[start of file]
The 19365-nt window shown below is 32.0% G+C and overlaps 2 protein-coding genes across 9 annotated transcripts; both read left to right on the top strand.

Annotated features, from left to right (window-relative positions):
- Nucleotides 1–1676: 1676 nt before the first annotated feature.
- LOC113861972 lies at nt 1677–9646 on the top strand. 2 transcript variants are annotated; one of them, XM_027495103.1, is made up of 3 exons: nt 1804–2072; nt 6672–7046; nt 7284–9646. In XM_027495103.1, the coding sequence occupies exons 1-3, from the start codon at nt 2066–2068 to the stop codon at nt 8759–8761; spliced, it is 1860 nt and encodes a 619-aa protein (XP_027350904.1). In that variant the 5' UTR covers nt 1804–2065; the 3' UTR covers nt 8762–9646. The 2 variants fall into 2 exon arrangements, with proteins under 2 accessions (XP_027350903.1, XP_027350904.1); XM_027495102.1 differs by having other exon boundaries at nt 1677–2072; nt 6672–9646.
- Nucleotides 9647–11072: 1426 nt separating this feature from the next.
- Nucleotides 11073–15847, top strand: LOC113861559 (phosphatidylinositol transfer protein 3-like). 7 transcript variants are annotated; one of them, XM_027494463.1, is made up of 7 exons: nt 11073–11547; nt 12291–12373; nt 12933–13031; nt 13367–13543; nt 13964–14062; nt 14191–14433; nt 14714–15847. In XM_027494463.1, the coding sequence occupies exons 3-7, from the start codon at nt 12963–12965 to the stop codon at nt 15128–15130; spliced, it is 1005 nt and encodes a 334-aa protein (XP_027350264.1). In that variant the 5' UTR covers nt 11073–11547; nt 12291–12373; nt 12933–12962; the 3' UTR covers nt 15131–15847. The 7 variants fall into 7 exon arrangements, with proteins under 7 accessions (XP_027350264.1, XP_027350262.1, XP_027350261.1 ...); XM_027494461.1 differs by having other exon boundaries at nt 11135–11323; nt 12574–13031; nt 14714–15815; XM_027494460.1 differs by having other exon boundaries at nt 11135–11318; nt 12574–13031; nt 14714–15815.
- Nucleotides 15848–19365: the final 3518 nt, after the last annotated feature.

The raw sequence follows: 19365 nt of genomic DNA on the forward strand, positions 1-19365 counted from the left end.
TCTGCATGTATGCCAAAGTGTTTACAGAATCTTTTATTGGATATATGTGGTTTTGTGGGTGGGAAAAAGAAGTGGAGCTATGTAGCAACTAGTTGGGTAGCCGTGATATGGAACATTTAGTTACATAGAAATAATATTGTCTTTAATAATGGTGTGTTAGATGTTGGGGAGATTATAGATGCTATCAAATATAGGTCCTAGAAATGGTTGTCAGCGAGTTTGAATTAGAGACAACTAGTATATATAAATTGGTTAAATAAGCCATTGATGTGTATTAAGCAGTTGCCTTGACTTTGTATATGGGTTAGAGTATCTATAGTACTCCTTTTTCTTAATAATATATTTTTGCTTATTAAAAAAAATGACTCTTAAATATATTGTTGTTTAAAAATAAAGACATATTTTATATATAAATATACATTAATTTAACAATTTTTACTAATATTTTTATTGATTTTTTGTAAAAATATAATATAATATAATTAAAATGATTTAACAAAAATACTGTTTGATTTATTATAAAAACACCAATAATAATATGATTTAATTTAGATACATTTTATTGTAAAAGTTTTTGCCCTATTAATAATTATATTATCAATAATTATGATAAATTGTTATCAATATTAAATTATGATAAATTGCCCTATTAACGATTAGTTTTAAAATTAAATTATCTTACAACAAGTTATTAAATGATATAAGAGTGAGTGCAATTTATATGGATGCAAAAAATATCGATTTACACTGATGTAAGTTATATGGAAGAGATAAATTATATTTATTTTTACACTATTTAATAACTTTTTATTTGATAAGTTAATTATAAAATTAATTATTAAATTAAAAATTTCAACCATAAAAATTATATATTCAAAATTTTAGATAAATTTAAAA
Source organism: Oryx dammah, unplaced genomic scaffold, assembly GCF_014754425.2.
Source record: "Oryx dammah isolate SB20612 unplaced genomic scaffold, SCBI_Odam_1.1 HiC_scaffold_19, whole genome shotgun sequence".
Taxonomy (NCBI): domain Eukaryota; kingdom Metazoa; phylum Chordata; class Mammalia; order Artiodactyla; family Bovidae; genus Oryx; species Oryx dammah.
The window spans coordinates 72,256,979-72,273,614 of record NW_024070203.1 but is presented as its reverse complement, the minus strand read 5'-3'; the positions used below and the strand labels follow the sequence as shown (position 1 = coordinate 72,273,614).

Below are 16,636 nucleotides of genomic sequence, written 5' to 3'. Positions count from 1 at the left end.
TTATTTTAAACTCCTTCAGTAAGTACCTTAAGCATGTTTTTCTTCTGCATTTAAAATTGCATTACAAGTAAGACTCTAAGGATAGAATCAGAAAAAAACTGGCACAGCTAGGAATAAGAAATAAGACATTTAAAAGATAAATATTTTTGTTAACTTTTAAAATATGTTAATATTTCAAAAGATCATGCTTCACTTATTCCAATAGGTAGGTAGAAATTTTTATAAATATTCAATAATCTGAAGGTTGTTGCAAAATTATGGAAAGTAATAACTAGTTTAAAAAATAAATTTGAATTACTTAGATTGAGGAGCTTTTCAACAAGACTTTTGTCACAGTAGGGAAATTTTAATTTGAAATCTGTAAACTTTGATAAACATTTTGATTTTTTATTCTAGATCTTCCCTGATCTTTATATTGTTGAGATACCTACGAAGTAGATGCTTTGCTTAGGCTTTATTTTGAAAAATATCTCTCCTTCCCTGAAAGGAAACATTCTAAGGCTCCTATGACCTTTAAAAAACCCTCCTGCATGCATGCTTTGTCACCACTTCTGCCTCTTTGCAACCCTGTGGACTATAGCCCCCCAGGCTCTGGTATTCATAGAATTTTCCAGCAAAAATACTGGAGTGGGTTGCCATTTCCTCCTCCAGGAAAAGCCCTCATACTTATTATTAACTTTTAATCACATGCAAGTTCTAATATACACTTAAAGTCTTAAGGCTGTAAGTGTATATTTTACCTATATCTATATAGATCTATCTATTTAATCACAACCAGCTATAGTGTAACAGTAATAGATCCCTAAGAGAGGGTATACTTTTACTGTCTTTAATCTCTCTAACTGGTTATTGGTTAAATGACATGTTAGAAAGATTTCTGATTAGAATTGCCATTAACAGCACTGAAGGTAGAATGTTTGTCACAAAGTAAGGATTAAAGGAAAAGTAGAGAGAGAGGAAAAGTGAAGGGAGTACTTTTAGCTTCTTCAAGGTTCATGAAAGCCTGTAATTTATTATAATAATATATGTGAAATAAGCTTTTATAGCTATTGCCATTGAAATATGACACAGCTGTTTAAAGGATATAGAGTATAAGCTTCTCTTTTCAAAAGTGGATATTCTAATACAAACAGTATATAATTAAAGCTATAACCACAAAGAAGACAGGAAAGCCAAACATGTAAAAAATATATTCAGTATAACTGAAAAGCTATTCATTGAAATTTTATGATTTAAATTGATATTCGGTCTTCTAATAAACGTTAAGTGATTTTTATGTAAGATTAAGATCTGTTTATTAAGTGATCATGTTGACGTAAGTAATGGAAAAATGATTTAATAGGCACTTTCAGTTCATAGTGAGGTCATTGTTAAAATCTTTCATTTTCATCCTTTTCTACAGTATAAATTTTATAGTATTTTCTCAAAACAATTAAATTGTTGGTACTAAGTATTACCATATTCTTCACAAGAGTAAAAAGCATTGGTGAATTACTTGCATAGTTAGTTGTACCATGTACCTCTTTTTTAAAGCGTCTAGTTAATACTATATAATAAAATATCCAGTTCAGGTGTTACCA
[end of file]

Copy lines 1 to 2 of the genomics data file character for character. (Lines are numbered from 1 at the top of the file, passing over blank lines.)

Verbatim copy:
The 19365-nt window shown below is 32.0% G+C and overlaps 2 protein-coding genes across 9 annotated transcripts; both read left to right on the top strand.

Annotated features, from left to right (window-relative positions):